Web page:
By CHENQI GUO
Capital News Service
LANSING – Although aid from the Michigan Council for Arts and Cultural Affairs was only $1.5 million this year, down dramatically from $7.9 million last year, recipients say they’re happy to get anything.
“I planned our budget on getting zero from the grants this year, so to me it was $7,500 that we didn’t expect,” said Liz Ahrens, executive director of Crooked Tree Arts Council in Petoskey. “We’ve a million dollar operating budget, and the grant definitely helps us in art exhibitions, concerts and programs for students,”
The council received almost twice as much in 2009.
“It’s a nice surprise and it contributes overall to our programs that we offer to our community,” Ahrens said of the 2010 grant.
Despite the chop in state support, she said the council hasn’t raised its prices.
Cultural organizations in other parts of the northern Lower Peninsula report similar experiences.
For example, Pam Westover, executive director of the Cheboygan Area Arts Council, said, “Everybody has to tighten the belt and try to hang on. But we’re aware of the cut, we’re more prepared.”
The council also received $7,500, about half of its grant last year.
The largest grants from the state council went to the Detroit Institute of Arts, Detroit Symphony Orchestra, Edison Institute and College for Creative Studies in Wayne County and Interlochen Center for the Arts, each receiving $20,000.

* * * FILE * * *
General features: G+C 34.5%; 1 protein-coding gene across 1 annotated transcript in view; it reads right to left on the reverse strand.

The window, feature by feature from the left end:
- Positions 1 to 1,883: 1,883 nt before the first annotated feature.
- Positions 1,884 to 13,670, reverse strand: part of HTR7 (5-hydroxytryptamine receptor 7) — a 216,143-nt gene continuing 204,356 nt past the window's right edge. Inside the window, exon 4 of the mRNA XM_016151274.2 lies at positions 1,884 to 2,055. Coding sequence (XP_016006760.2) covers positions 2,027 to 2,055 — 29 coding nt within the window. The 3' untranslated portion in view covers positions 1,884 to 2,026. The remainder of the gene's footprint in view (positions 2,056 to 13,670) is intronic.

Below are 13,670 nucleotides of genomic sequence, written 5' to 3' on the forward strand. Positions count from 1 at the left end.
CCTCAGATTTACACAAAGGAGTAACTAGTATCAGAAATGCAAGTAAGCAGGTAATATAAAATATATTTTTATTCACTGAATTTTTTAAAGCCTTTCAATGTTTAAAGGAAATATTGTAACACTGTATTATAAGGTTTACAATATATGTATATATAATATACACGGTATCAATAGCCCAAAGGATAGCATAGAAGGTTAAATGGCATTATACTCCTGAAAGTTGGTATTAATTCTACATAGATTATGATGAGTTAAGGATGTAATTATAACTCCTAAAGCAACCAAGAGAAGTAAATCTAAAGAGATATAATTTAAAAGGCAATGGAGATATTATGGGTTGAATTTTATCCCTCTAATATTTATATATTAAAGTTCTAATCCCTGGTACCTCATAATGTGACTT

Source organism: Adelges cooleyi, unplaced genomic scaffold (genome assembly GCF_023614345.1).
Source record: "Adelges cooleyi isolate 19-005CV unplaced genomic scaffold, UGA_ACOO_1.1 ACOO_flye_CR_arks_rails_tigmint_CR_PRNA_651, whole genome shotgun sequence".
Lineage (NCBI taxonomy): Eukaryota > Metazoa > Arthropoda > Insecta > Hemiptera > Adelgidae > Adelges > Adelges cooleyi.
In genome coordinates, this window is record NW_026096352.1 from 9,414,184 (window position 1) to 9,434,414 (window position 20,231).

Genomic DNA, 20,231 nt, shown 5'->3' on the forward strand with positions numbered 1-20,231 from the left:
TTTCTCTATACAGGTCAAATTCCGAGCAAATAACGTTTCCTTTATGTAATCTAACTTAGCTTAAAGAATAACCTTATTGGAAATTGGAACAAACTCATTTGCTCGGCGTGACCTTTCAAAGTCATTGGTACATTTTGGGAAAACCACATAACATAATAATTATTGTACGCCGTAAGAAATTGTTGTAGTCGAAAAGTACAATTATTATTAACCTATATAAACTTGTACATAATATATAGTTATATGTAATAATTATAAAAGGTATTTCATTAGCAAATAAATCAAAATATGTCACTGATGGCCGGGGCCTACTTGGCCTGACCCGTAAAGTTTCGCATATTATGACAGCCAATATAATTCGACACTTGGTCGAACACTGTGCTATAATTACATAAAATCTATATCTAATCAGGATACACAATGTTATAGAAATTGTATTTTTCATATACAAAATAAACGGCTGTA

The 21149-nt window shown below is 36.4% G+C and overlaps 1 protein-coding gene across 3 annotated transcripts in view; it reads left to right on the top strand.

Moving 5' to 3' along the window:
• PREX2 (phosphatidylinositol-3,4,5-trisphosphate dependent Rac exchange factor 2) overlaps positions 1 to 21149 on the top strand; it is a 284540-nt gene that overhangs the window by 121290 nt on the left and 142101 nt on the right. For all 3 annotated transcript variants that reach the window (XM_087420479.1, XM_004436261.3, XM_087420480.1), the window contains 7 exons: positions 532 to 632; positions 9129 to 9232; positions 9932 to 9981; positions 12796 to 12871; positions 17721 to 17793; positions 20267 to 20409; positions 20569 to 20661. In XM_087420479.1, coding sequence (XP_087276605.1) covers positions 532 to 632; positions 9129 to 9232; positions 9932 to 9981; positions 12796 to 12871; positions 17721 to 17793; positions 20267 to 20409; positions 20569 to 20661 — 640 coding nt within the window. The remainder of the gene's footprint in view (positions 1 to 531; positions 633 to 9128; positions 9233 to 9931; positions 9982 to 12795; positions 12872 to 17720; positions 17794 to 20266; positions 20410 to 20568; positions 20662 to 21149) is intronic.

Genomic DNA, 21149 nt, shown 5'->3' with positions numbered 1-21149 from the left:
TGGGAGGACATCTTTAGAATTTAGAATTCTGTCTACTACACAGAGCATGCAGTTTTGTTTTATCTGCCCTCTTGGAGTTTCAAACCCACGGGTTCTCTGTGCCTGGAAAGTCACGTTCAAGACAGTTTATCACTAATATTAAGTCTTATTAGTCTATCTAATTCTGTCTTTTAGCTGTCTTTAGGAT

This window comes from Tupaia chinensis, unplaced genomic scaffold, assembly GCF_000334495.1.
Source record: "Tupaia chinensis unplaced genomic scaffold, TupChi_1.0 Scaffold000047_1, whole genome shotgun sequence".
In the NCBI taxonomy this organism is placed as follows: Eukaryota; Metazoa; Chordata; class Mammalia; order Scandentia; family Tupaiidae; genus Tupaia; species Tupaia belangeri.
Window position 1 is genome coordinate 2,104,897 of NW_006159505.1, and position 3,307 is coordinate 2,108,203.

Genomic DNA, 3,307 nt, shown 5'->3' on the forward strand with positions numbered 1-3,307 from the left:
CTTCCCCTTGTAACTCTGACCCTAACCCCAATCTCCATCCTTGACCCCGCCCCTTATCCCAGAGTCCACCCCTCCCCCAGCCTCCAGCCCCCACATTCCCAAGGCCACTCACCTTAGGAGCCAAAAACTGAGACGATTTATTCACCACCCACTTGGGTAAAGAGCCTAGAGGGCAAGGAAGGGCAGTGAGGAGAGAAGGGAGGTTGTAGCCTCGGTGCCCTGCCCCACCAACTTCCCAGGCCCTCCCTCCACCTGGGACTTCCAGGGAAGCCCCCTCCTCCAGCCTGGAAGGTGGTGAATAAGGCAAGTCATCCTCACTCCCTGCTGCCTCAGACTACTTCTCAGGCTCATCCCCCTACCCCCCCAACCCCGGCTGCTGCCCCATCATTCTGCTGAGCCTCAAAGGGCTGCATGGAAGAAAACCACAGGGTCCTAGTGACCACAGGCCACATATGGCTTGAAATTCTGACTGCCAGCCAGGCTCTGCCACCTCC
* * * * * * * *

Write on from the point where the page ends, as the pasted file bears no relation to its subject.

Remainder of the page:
Many organizations didn’t bother to apply because they had been cutting staffs and didn’t have enough staff to write the grant proposals, according to Ahrens.
The Association for Harbor Arts in Harbor Springs, one of the cultural institutions which has never received direct state grants, is working hard to keep its operation going.
“Funding is a big problem since stage production cost is skyrocketing. It’s getting harder and harder,” said Sulane Hamilton, president of the association.
The association has received some general grants from local agencies like the Petoskey-Harbor Springs Area Community Foundation. “It’s not as generous as previous years but we appreciate it, considering the economy,” Hamilton said.
Although funding is not as bountiful as in the past, the association still tries to maintain its programs, she said.
“We have one major musical production, we support young adult community theatre and the other half of our mission is scholarships supporting individuals in the arts,” Hamilton said.
By CHENQI GUO